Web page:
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Posts Tagged: "Barks and Bites"

Other Barks & Bites for Friday, December 24: Judge Stark Avoids Responses on Section 101 Questions, EPO Dismisses DABUS Patent Applications

This week in Other Barks & Bites: the Eleventh Circuit upholds a jury verdict finding misappropriation of trade secrets to alcohol sales invoicing software; the European Patent Office rules that an AI system cannot be a legal person who satisfies inventorship requirements; a U.S. magistrate judge recommends $83 million in statutory damages against Russian operators of a YouTube stream-ripping service;…

Other Barks & Bites for Friday, December 17: Mauskopf Says AO Will Study Western Texas Patent Case Assignments, USPTO Proposes Rule on Electronic-Only Patent Certificates, and Senate Confirms Lucy Koh to the Ninth Circuit

This week in Other Barks & Bites: the U.S. Senate confirms the appointment of Judge Lucy Koh to the bench of the Ninth Circuit; the Federal Circuit affirms a summary judgment ruling of no induced infringement in an international patent case over plastics manufacturing; the Supreme Court denies an appeal of the French government’s sovereign immunity win over cybersquatting claims; the Senate Commerce Committee approves a bill that would increase foreign direct investment into semiconductor manufacturing; Judge Mauskopf sends a letter indicating that the Administrative Office of the U.S. Courts will consider concerns raised regarding case assignment policies in the Waco Division of the Western District of Texas; the USPTO proposes a rule that would end the practice of mailing printed patent certificates upon issuance in favor of electronic-only patent certificates; and news reports indicate that Oracle is seeking a major acquisition of a medical records and software firm.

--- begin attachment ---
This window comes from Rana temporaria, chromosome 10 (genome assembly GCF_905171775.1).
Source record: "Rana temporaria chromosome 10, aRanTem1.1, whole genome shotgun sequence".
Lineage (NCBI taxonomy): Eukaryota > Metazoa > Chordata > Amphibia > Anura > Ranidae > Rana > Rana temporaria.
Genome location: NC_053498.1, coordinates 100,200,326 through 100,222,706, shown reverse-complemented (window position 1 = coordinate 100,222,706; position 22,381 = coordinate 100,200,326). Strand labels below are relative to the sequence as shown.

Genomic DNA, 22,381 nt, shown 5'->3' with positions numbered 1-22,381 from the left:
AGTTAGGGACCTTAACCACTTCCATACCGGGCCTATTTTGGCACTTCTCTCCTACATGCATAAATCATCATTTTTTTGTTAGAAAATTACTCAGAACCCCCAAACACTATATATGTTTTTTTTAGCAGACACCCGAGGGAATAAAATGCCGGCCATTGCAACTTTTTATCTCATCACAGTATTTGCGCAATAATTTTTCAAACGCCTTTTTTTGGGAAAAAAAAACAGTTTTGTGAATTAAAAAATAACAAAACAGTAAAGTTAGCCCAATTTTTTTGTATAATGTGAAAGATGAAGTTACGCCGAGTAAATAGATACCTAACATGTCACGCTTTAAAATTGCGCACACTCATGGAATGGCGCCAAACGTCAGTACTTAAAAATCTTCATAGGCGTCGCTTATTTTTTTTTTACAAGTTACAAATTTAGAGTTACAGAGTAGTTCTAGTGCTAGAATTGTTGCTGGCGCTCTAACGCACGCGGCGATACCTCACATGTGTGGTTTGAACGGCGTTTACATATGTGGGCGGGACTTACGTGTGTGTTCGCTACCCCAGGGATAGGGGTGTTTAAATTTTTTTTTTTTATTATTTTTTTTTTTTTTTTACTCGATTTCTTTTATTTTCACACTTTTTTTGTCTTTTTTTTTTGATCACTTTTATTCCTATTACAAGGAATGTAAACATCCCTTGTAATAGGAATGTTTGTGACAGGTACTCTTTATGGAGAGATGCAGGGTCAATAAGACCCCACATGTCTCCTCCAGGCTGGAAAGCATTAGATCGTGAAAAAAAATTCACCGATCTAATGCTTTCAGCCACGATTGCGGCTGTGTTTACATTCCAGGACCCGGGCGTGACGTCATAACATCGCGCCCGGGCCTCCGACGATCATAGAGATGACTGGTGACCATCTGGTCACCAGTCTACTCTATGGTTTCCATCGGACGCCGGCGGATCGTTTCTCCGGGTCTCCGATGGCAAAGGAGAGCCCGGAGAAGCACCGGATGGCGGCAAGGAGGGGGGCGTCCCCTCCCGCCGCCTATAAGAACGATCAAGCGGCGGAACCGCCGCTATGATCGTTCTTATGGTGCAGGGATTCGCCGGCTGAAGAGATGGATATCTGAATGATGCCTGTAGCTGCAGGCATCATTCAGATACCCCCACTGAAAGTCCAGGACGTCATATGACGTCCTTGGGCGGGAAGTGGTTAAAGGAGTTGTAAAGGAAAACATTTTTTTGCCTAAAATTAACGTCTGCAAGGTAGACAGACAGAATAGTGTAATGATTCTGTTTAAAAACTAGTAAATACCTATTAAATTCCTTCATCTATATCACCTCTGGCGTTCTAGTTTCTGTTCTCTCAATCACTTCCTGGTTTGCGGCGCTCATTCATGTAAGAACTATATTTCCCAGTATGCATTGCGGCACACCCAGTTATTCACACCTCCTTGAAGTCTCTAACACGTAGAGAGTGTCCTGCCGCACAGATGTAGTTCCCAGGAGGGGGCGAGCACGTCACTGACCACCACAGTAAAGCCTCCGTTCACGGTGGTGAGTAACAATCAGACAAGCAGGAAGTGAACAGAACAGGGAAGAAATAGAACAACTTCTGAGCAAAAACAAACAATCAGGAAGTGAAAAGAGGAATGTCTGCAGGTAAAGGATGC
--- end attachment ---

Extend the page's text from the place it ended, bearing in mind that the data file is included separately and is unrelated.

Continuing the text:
Other Barks & Bites for Friday, April 23: Kimberly Moore to Become Chief Judge of CAFC, App Association Applauds Apparent DOJ Action on IEEE Letter, and Supreme Court Hears Arguments in Patent Assignor Estoppel Case

This week in Other Barks & Bites: the Federal Circuit announces that Judge Moore will move into the role of Chief Judge for the appellate court this May; the Ninth Circuit revives a case including claims of reverse trademark infringement against Dropbox; HPE, Facebook and Microsoft announce a Low-Carbon Patent Pledge to increase innovator access to patented climate change mitigation technologies; the App Association issues a press release supporting the Department of Justice’s apparent restoration of Obama-era interpretations of FRAND policy for SEP licensing; Ericsson earnings show that the company’s increasing 5G infrastructure sales are helping offset lost patent royalty revenue from Samsung; Judge Roumel orders costs and attorney’s fees against the U.S. government for a late patent validity challenge; and the Supreme Court hears oral arguments in a case that could introduce new limits to the doctrine of patent assignor estoppel.